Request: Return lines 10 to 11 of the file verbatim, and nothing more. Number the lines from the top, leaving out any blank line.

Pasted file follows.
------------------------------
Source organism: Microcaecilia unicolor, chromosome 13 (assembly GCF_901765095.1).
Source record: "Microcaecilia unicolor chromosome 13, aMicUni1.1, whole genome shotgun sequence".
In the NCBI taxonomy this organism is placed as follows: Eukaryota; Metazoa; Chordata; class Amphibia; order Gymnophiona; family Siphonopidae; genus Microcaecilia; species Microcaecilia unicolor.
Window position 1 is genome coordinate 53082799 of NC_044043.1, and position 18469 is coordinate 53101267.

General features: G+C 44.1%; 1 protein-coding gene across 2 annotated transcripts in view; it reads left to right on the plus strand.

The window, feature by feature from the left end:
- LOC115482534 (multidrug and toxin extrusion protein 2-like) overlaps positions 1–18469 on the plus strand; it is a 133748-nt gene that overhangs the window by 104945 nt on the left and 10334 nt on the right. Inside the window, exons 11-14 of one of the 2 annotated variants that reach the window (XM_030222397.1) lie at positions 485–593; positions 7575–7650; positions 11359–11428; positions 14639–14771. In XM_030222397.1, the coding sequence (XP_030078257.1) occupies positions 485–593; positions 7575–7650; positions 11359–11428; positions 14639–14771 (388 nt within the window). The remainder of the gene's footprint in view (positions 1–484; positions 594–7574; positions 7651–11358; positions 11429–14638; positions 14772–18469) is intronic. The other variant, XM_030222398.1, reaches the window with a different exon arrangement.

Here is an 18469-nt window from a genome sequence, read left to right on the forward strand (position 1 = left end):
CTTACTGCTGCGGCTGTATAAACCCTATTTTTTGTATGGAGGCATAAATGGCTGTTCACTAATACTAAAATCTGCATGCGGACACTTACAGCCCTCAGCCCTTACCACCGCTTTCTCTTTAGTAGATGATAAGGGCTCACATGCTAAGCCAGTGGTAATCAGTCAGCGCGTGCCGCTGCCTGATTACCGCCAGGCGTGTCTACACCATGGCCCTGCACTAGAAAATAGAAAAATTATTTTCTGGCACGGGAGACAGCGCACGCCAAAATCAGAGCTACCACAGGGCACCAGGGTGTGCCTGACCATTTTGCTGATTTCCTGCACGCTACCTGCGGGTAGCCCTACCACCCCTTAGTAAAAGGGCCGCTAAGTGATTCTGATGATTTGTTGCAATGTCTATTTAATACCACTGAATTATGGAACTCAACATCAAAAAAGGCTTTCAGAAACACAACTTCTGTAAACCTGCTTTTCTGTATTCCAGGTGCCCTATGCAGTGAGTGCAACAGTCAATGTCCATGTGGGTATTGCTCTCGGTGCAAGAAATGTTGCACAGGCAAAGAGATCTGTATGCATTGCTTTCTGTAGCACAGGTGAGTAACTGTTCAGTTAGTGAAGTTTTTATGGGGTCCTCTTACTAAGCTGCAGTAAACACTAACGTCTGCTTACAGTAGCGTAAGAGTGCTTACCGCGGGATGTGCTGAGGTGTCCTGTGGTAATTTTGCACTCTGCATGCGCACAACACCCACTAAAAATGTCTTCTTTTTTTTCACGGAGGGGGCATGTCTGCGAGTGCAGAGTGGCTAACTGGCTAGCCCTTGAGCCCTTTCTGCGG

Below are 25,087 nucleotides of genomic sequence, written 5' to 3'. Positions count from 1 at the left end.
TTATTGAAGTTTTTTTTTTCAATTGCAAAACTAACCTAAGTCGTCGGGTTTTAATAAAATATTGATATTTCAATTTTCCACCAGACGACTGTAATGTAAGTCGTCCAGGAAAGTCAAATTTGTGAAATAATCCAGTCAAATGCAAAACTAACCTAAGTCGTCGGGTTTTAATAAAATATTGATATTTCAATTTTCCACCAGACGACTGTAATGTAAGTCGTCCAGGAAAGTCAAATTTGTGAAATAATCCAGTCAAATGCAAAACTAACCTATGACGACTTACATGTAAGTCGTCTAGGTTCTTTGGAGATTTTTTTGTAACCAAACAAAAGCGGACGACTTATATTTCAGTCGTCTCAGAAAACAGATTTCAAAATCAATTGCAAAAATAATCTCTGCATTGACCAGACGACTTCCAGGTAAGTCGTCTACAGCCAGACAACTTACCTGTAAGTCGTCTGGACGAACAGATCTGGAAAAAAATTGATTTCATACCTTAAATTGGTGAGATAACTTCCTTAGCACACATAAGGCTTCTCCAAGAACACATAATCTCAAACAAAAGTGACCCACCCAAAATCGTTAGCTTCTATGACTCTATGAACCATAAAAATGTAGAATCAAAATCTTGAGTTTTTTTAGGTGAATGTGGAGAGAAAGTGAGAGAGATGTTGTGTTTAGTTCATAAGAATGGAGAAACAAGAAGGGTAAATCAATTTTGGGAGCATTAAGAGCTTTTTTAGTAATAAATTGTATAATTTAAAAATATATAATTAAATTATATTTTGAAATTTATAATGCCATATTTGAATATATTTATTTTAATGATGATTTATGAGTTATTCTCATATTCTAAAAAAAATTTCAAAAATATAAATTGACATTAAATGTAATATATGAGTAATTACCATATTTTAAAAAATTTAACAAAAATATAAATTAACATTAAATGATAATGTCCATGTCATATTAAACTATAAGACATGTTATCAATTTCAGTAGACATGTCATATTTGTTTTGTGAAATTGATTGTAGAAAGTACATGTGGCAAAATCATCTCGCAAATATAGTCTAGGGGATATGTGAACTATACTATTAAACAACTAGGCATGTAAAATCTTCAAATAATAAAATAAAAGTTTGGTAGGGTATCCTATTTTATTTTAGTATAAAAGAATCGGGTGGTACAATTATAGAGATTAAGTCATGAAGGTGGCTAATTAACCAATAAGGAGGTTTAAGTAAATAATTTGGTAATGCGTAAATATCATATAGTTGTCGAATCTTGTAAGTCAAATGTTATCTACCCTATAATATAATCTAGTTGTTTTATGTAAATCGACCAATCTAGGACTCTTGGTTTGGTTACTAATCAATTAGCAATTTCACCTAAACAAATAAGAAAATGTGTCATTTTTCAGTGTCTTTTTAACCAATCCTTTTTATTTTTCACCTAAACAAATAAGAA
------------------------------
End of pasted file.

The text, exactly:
Below are 25,087 nucleotides of genomic sequence, written 5' to 3'. Positions count from 1 at the left end.
TTATTGAAGTTTTTTTTTTCAATTGCAAAACTAACCTAAGTCGTCGGGTTTTAATAAAATATTGATATTTCAATTTTCCACCAGACGACTGTAATGTAAGTCGTCCAGGAAAGTCAAATTTGTGAAATAATCCAGTCAAATGCAAAACTAACCTAAGTCGTCGGGTTTTAATAAAATATTGATATTTCAATTTTCCACCAGACGACTGTAATGTAAGTCGTCCAGGAAAGTCAAATTTGTGAAATAATCCAGTCAAATGCAAAACTAACCTATGACGACTTACATGTAAGTCGTCTAGGTTCTTTGGAGATTTTTTTGTAACCAAACAAAAGCGGACGACTTATATTTCAGTCGTCTCAGAAAACAGATTTCAAAATCAATTGCAAAAATAATCTCTGCATTGACCAGACGACTTCCAGGTAAGTCGTCTACAGCCAGACAACTTACCTGTAAGTCGTCTGGACGAACAGATCTGGAAAAAAATTGATTTCATACCTTAAATTGGTGAGATAACTTCCTTAGCACACATAAGGCTTCTCCAAGAACACATAATCTCAAACAAAAGTGACCCACCCAAAATCGTTAGCTTCTATGACTCTATGAACCATAAAAATGTAGAATCAAAATCTTGAGTTTTTTTAGGTGAATGTGGAGAGAAAGTGAGAGAGATGTTGTGTTTAGTTCATAAGAATGGAGAAACAAGAAGGGTAAATCAATTTTGGGAGCATTAAGAGCTTTTTTAGTAATAAATTGTATAATTTAAAAATATATAATTAAATTATATTTTGAAATTTATAATGCCATATTTGAATATATTTATTTTAATGATGATTTATGAGTTATTCTCATATTCTAAAAAAAATTTCAAAAATATAAATTGACATTAAATGTAATATATGAGTAATTACCATATTTTAAAAAATTTAACAAAAATATAAATTAACATTAAATGATAATGTCCATGTCATATTAAACTATAAGACATGTTATCAATTTCAGTAGACATGTCATATTTGTTTTGTGAAATTGATTGTAGAAAGTACATGTGGCAAAATCATCTCGCAAATATAGTCTAGGGGATATGTGAACTATACTATTAAACAACTAGGCATGTAAAATCTTCAAATAATAAAATAAAAGTTTGGTAGGGTATCCTATTTTATTTTAGTATAAAAGAATCGGGTGGTACAATTATAGAGATTAAGTCATGAAGGTGGCTAATTAACCAATAAGGAGGTTTAAGTAAATAATTTGGTAATGCGTAAATATCATATAGTTGTCGAATCTTGTAAGTCAAATGTTATCTACCCTATAATATAATCTAGTTGTTTTATGTAAATCGACCAATCTAGGACTCTTGGTTTGGTTACTAATCAATTAGCAATTTCACCTAAACAAATAAGAAAATGTGTCATTTTTCAGTGTCTTTTTAACCAATCCTTTTTATTTTTCACCTAAACAAATAAGAA